A few years ago I watched the Tonys, because I do (no apologies), and thoroughly enjoyed the little production number for "Spring Awakening" knowing Barely Breathing's Duncan Sheik, (which, BTW did win Best Musical 2007). Later, a few YEARS later, a little show started called Glee. I half-watched/half-listened to the commercials, thinking in the deep recesses of my mind that it would be something I would go for. (Singing and dancing down the school halls? Of course I'd love something so ridiculous.)  I see or better yet, HEAR the lead girl and instantly I knew her, I had seen her somewhere before. It took my brain about two seconds to connect that I thought she may have been on Broadway, possibly Spring Awakening. Thank goodness for You Tube or I would had to research my hunch. Yes! Lea Michelle was in there singing her heart out about sexual freedom in Germany. I remembered her because her voice was unforgettable!

Does this sound familiar to anyone???

Little things like this happen all the time, and I find conversations with my family rather silly.  

Who is that? "Don't you know her? That's Patti Lupone!" Who? "She's Broadway royalty! She was in the original cast of Evita with Mandy Patinkin." Who? "You know, Inigo Montoya - You killed my father, prepare to die." Oh, okay.

What else was that guy in? "He was in The Book of Mormon Musical."   ...crickets...

"Wait? Kristen Chenoweth is coming to Deer Valley?" Who? "She's in everything." Like what? "She was the original Glinda from Wicked with Idina Menzel." Who? "Umm... she was Elsa." Oh, cool. 

This kind of thing happens all the time. . . unless I am with theater people, then the exchange instead delves down into Nether Broadway, where only the true mutants survive.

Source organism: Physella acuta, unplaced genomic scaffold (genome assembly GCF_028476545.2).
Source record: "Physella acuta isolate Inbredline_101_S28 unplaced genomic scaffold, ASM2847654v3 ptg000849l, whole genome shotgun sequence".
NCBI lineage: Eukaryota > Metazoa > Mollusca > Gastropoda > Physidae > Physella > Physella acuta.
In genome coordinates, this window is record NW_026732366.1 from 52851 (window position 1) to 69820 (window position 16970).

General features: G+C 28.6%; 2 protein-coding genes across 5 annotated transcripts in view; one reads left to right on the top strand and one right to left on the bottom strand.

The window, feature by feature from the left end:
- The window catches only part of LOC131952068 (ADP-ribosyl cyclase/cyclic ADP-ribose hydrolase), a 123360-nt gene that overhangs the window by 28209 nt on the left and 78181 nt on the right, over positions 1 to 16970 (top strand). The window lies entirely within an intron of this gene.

This again happened last Sunday watching the Tonys. Like everyone else, I was stunned by how amazing Fun Home was and how spellbound I felt listening to little Sydney Lucas sing. And as they went through the awards the Male Lead for a musical came on and I thought, "well that guy looks familiar." I recognized his name "Michael Cerveris." My Sherlock brain kicked in and I started deducting. I'd known that this wasn't someone I had seen recently. This had to do with my past life - as an actor, on stage. That pushes it back into the 90's, college, maybe high school. Where did I know him from? Something important. Something different. Wait . . . a moment in time flashed through my vision. I had a hunch and quickly picked up my phone and began to search.

I went to IMDB - I have the app you know, very, very useful and which I praise the collective that created this wonderful website, and looked him up. He was in various TV shows that I wouldn't have seen, but it did mention TV spots... like the 47th Annual Tony Awards. Bingo! This was what I needed, the little spark that my hunch might be true. I clicked the link and was transported in time. I remember very vividly watching this specific awards show at my friend Kirt's house. Liza, yes - THEE Liza, hosted and the musicals were very diverse. That year a lot of my friends were rooting for the Goodbye Girl starring Bernadette Peters and Martin Short. Me... ME? No, no, no, no... for me I wanted THE WHO'S TOMMY!

DING! Mutant power again! The Who's Tommy the Musical! I knew it! I remember secretly praying that they kept in the Baked Bean scene for the movie. I wanted it to win the entire night even though my friends thought I was crazy. Kiss of the Spider Woman won, and Chita Rivera also won (who, btw, didn't win on Sunday - boy, she's in everything!). This was the first listed show for Michael Cerveris on IBDB and though he had been on Broadway several times after, it was that first impression of him in my youth that stuck with me. I would always remember him. I bought the soundtrack and have loved every minute of it.

My mutant power may be about something utterly ridiculous, but it's important to me. Those details in our lives that happen at fundamental times shape us and define us. I wonder what your mutant power is.